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Silica-on-Silicon Waveguide Quantum Circuits

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Science  02 May 2008:
Vol. 320, Issue 5876, pp. 646-649
DOI: 10.1126/science.1155441

Abstract

Quantum technologies based on photons will likely require an integrated optics architecture for improved performance, miniaturization, and scalability. We demonstrate high-fidelity silica-on-silicon integrated optical realizations of key quantum photonic circuits, including two-photon quantum interference with a visibility of 94.8 ± 0.5%; a controlled-NOT gate with an average logical basis fidelity of 94.3 ± 0.2%; and a path-entangled state of two photons with fidelity of >92%. These results show that it is possible to directly “write” sophisticated photonic quantum circuits onto a silicon chip, which will be of benefit to future quantum technologies based on photons, including information processing, communication, metrology, and lithography, as well as the fundamental science of quantum optics.

Quantum information science (1) has shown that quantum mechanical effects can dramatically improve performance for certain tasks in communication, computation, and measurement. Of the various physical systems being pursued, single particles of light (photons) have been widely used in quantum communication (2), quantum metrology (35), and quantum lithography (6) settings. Low noise (or decoherence) also makes photons attractive quantum bits (or qubits), and they have emerged as a leading approach to quantum information processing (7).

In addition to single-photon sources (8) and detectors (9), photonic quantum technologies require sophisticated optical circuits involving high-visibility classical and quantum interference. Although a number of photonic quantum circuits have been realized for quantum metrology (3, 4, 1013), lithography (6), quantum logic gates (1420), and other entangling circuits (2123), these demonstrations have relied on large-scale (bulk) optical elements bolted to large optical tables, thereby making them inherently unscalable.

We demonstrate photonic quantum circuits using silica waveguides on a silicon chip. The monolithic nature of these devices means that the correct phase can be stably realized in what would otherwise be an unstable interferometer, greatly simplifying the task of implementing sophisticated photonic quantum circuits. We fabricated hundreds of devices on a single wafer and find that performance across the devices is robust, repeatable, and well understood.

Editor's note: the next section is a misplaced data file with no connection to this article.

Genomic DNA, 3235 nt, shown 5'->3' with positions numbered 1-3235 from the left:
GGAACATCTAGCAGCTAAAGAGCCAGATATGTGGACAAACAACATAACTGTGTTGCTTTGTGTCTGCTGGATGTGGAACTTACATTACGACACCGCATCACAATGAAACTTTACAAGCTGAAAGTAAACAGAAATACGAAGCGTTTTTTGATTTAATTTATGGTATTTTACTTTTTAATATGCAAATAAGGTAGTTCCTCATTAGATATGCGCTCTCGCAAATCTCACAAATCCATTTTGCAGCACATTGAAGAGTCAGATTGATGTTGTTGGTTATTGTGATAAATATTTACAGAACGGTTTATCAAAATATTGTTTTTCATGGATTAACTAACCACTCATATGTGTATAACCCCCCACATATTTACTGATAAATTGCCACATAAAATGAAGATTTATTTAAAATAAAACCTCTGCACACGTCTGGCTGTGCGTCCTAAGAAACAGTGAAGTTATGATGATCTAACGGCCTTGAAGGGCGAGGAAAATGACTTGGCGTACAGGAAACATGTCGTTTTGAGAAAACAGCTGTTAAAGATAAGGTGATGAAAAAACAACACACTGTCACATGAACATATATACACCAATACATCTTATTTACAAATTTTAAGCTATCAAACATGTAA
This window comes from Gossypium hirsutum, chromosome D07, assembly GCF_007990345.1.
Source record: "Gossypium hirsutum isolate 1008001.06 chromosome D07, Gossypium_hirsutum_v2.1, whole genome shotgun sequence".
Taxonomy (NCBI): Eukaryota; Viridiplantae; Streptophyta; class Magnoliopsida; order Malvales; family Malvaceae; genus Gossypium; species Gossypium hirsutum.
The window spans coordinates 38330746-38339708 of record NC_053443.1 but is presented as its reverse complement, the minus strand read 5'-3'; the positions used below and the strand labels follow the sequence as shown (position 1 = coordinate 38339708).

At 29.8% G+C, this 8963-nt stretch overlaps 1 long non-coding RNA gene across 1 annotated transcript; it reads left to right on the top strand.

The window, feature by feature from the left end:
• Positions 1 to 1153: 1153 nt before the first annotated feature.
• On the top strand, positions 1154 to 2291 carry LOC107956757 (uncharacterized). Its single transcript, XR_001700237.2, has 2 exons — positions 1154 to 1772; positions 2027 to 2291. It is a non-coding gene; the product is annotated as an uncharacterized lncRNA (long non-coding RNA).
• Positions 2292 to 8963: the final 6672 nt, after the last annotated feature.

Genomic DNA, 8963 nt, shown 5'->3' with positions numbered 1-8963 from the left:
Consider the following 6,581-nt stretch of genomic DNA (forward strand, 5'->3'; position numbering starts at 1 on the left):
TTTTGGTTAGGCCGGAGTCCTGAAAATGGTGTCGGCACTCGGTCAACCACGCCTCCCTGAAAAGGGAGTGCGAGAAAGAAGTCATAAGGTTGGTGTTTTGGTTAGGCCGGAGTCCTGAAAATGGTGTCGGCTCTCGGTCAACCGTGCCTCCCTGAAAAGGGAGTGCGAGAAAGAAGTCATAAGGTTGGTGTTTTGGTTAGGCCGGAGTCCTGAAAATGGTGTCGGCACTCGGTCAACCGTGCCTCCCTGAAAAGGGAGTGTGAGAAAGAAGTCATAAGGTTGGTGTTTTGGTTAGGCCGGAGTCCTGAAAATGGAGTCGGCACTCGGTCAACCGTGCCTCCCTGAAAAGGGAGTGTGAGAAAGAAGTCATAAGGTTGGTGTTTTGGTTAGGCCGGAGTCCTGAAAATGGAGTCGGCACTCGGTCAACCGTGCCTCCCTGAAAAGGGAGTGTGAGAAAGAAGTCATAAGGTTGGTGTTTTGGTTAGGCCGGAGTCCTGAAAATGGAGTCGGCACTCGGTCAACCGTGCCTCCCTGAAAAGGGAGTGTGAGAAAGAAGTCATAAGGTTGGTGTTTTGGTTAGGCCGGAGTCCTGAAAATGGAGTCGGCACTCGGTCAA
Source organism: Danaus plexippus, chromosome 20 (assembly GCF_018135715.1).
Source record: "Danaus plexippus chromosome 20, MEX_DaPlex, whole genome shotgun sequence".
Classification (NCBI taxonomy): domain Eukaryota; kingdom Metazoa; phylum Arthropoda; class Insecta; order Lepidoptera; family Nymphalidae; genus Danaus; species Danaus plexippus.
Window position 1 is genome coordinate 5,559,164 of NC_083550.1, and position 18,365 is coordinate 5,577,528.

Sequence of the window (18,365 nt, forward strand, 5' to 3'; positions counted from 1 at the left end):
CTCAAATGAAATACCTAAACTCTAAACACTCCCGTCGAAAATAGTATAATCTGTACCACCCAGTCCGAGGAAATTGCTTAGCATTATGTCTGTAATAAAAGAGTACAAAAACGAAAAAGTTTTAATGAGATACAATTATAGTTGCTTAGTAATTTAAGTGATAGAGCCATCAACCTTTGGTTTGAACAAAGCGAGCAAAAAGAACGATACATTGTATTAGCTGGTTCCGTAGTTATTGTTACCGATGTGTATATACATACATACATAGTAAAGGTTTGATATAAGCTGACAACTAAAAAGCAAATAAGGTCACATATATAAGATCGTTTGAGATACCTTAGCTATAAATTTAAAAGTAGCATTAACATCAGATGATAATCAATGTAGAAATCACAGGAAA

A typical photonic quantum circuit takes several optical paths or modes (some with photons, some without) and mixes them together in a linear optical network, which in general consists of nested classical and quantum interferometers (e.g., Fig. 1C). In a standard optical implementation, the photons propagate in air, and the circuit is constructed from mirrors and beam splitters (BSs), or half-reflective mirrors, which split and recombine optical modes, giving rise to both classical and quantum interference. High-visibility quantum interference (24) demands excellent optical mode overlap at a BS, which requires exact alignment of the modes, whereas high visibility classical interference also requires subwavelength stability of optical path lengths, which often necessitates the design and implementation of sophisticated stable interferometers. Combined with photon loss, interference visibility is the major contributor to optical quantum circuit performance.

Fig. 1.

Silica-on-silicon integrated quantum photonic circuits. (A) A directional coupler, which can be used as the building block for integrated photonic quantum circuits by replacing the bulk BS. (B) The modeled transverse intensity profile of the guided mode superimposed on the waveguide structure. (C) Design of the integrated two-photon CNOT quantum logic gate.

In conventional (or classical) integrated optics devices, light is guided in waveguides—consisting of a core and slightly lower refractive index cladding (analogous to an optical fiber)—which are usually fabricated on a semiconductor chip. By careful choice of core and cladding dimensions and refractive index difference, it is possible to design such waveguides to support only a single transverse mode for a given wavelength range. Coupling between waveguides, to realize BS-like operation, can be achieved when two waveguides are brought sufficiently close together that the evanescent fields overlap; this is known as a directional coupler. By lithographically tuning the separation between the waveguides and the length of the coupler, the amount of light coupling from one waveguide into the other (the coupling ratio 1 – η, where η is equivalent to BS reflectivity) can be tuned.

The most promising approach to photonic quantum circuits for practical technologies appears to be realizing integrated optics devices that operate at the single-photon level. Key requirement are single-mode guiding of single photons, high-visibility classical interference, high-visibility quantum interference, and the ability to combine these effects in a waveguide optical network.